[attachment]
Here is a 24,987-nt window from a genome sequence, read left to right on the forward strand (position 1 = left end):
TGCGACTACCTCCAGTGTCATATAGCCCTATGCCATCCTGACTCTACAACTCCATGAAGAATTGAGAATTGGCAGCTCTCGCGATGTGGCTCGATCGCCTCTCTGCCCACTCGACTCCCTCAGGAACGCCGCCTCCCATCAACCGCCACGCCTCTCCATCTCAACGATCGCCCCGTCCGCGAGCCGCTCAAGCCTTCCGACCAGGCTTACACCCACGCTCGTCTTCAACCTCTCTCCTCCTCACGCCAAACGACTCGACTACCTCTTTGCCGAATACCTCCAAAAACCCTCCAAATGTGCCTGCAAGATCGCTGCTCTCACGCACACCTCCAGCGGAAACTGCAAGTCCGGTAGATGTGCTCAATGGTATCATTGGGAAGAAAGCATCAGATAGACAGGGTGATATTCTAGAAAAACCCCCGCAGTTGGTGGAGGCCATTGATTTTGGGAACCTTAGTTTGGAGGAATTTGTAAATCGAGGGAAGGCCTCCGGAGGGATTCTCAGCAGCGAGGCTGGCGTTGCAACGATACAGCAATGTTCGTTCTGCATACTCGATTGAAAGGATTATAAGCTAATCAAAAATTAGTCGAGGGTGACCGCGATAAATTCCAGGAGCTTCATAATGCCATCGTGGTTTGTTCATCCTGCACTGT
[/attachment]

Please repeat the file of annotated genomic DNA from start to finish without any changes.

Here is a 24,987-nt window from a genome sequence, read left to right on the forward strand (position 1 = left end):
TGCGACTACCTCCAGTGTCATATAGCCCTATGCCATCCTGACTCTACAACTCCATGAAGAATTGAGAATTGGCAGCTCTCGCGATGTGGCTCGATCGCCTCTCTGCCCACTCGACTCCCTCAGGAACGCCGCCTCCCATCAACCGCCACGCCTCTCCATCTCAACGATCGCCCCGTCCGCGAGCCGCTCAAGCCTTCCGACCAGGCTTACACCCACGCTCGTCTTCAACCTCTCTCCTCCTCACGCCAAACGACTCGACTACCTCTTTGCCGAATACCTCCAAAAACCCTCCAAATGTGCCTGCAAGATCGCTGCTCTCACGCACACCTCCAGCGGAAACTGCAAGTCCGGTAGATGTGCTCAATGGTATCATTGGGAAGAAAGCATCAGATAGACAGGGTGATATTCTAGAAAAACCCCCGCAGTTGGTGGAGGCCATTGATTTTGGGAACCTTAGTTTGGAGGAATTTGTAAATCGAGGGAAGGCCTCCGGAGGGATTCTCAGCAGCGAGGCTGGCGTTGCAACGATACAGCAATGTTCGTTCTGCATACTCGATTGAAAGGATTATAAGCTAATCAAAAATTAGTCGAGGGTGACCGCGATAAATTCCAGGAGCTTCATAATGCCATCGTGGTTTGTTCATCCTGCACTGT